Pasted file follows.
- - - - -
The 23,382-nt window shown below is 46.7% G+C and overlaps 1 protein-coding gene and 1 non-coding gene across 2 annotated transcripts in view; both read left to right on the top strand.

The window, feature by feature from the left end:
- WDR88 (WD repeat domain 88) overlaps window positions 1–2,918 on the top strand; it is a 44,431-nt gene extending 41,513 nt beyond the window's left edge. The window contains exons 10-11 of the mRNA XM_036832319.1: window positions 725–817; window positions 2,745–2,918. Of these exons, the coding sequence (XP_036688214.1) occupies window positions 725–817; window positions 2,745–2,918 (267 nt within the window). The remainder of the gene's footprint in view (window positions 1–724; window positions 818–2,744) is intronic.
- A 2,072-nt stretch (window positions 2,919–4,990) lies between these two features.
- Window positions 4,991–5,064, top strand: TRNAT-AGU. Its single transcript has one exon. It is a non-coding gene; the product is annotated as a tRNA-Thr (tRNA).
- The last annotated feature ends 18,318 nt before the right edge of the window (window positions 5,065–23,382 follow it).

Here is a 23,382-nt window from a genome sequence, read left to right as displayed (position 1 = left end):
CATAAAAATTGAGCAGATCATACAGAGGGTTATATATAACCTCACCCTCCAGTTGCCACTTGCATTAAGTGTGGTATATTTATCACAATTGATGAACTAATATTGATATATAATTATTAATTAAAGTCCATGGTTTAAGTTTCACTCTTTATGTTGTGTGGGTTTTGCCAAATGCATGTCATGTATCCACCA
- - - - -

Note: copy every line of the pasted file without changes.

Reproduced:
The 23,382-nt window shown below is 46.7% G+C and overlaps 1 protein-coding gene and 1 non-coding gene across 2 annotated transcripts in view; both read left to right on the top strand.

The window, feature by feature from the left end:
- WDR88 (WD repeat domain 88) overlaps window positions 1–2,918 on the top strand; it is a 44,431-nt gene extending 41,513 nt beyond the window's left edge. The window contains exons 10-11 of the mRNA XM_036832319.1: window positions 725–817; window positions 2,745–2,918. Of these exons, the coding sequence (XP_036688214.1) occupies window positions 725–817; window positions 2,745–2,918 (267 nt within the window). The remainder of the gene's footprint in view (window positions 1–724; window positions 818–2,744) is intronic.
- A 2,072-nt stretch (window positions 2,919–4,990) lies between these two features.
- Window positions 4,991–5,064, top strand: TRNAT-AGU. Its single transcript has one exon. It is a non-coding gene; the product is annotated as a tRNA-Thr (tRNA).
- The last annotated feature ends 18,318 nt before the right edge of the window (window positions 5,065–23,382 follow it).

Here is a 23,382-nt window from a genome sequence, read left to right as displayed (position 1 = left end):
CATAAAAATTGAGCAGATCATACAGAGGGTTATATATAACCTCACCCTCCAGTTGCCACTTGCATTAAGTGTGGTATATTTATCACAATTGATGAACTAATATTGATATATAATTATTAATTAAAGTCCATGGTTTAAGTTTCACTCTTTATGTTGTGTGGGTTTTGCCAAATGCATGTCATGTATCCACCA